skip to Main Content

Unemployment Benefits in the COVID-19 Pandemic

Today, the US Department of Labor revealed that 925,450 Californians filed initial unemployment insurance claims during the week ending April 4. This makes for a record-breaking three-week period during which nearly two million claims were filed in California, representing roughly 10% of the labor force. What kind of benefits can these millions of newly unemployed workers receive?

Typically, Californians who qualify for unemployment receive a maximum of $450 per week as long as they are actively looking for work, and that assistance can last for up to 26 weeks. (Notably, benefits in California are less generous than those in most other states: in 2019, its average weekly benefit of $345 ranked 29th.) However, federal policymakers are responding to unprecedented circumstances; so far, they have expanded both eligibility and benefits.

Federal legislation temporarily expands eligibility. The Coronavirus Aid, Relief, and Economic Security (CARES) Act makes self-employed Californians—including gig workers and other independent contractors—who are unable to work or have had hours reduced by COVID-19 eligible to receive benefits. Also, laid-off workers who expect to return to their current jobs are not required to be searching for work.

The new law also supplements and extends benefits. The CARES Act provides $600 per week on top of typical benefits for up to four months. This represents a dramatic boost for most unemployed Californians. The legislation also covers the cost of a 13-week extension of benefits, so that laid-off workers can now receive unemployment for up to 39 weeks.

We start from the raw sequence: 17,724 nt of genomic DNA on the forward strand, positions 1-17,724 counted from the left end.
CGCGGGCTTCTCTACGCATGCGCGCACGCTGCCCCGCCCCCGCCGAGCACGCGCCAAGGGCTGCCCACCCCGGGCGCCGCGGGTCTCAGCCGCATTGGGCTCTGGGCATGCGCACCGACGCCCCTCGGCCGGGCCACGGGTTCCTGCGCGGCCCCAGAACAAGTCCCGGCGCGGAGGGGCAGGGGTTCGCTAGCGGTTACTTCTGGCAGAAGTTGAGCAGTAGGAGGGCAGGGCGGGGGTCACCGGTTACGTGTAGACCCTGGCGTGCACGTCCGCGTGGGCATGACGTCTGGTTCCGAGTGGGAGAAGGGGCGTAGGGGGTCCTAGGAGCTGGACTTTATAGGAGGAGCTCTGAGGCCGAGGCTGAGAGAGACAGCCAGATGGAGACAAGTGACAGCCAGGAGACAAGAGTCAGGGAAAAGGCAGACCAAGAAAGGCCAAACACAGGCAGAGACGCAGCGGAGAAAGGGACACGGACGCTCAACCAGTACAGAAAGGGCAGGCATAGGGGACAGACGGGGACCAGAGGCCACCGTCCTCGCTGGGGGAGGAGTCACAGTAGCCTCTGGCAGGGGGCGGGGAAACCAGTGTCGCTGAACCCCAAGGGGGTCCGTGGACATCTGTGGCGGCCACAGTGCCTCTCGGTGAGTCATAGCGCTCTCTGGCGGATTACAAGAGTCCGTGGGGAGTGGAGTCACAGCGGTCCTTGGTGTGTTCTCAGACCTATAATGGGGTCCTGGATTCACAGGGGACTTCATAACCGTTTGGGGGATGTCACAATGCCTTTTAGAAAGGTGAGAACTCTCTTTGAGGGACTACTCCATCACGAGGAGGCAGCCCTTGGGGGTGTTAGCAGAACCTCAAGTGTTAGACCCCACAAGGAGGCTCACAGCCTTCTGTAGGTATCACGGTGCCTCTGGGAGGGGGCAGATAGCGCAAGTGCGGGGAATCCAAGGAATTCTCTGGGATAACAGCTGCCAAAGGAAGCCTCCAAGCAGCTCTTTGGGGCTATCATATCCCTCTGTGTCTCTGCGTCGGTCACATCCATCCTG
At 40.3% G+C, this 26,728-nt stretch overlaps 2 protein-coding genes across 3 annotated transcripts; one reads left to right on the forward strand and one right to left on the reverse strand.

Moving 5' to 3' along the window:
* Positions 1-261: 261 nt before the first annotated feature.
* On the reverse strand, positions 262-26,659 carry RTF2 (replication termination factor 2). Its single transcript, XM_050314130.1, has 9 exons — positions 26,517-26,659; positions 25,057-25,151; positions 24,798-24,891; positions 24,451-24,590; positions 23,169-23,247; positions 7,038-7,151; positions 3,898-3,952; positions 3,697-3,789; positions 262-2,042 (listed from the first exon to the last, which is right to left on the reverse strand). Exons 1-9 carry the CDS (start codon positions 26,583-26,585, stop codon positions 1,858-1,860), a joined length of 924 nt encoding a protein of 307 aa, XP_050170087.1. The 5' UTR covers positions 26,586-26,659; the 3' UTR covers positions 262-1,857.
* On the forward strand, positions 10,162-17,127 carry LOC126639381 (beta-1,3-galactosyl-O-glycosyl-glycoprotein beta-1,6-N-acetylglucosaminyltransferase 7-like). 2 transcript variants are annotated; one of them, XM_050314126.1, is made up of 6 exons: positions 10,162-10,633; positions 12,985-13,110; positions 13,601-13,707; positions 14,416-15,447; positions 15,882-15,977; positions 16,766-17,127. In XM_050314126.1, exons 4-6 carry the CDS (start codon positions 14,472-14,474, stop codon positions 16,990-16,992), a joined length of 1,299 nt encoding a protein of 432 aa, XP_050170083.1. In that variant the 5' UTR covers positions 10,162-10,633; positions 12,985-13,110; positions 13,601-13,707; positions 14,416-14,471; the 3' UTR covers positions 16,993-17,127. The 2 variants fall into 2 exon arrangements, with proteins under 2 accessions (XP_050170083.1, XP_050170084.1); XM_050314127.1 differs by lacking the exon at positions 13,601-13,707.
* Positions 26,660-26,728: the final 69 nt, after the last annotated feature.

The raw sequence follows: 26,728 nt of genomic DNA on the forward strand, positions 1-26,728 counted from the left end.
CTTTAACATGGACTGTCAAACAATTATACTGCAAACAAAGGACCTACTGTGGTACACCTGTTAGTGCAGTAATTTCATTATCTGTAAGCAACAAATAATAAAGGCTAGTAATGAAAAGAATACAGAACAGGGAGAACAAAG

Unemployed Californians who earn less than $4,000/month would normally qualify for a benefit that replaces roughly half of their earnings, and the benefit covers a smaller and smaller share of earnings above $3,894/month. The $600 federal supplement is higher than California’s maximum benefit and more than covers prior earnings for many unemployed Californians.

It is likely that workers in the state’s hardest-hit sectors make up a large share of early applicants for unemployment benefits. In the accommodation and food service industry—one of the hardest-hit sectors—the average monthly wage is roughly $2,000; an unemployed worker could receive up to $3,700 per month. The average worker in transportation and warehousing, another impacted industry, earns more than twice as much ($5,000/month), but unemployment benefits for this worker would be only slightly higher: up to $4,550 per month.

These expanded benefits will help millions of newly unemployed Californians, but the state and its workers face important limitations and challenges. Given the massive surge in applications, workers may have to wait several weeks—or months—to receive benefits. Moreover, laid-off immigrants who are unauthorized to work in the US will have to rely on other support.

More generally, California’s unemployment insurance fund reserves are inadequate to weather even a mild recession, although the federal government steps in to loan the funds when needed. In the longer term, policymakers should seriously consider reforms to the unemployment system, so that it can respond quickly and comprehensively in the next economic crisis.

LEARN MORE
Back To Top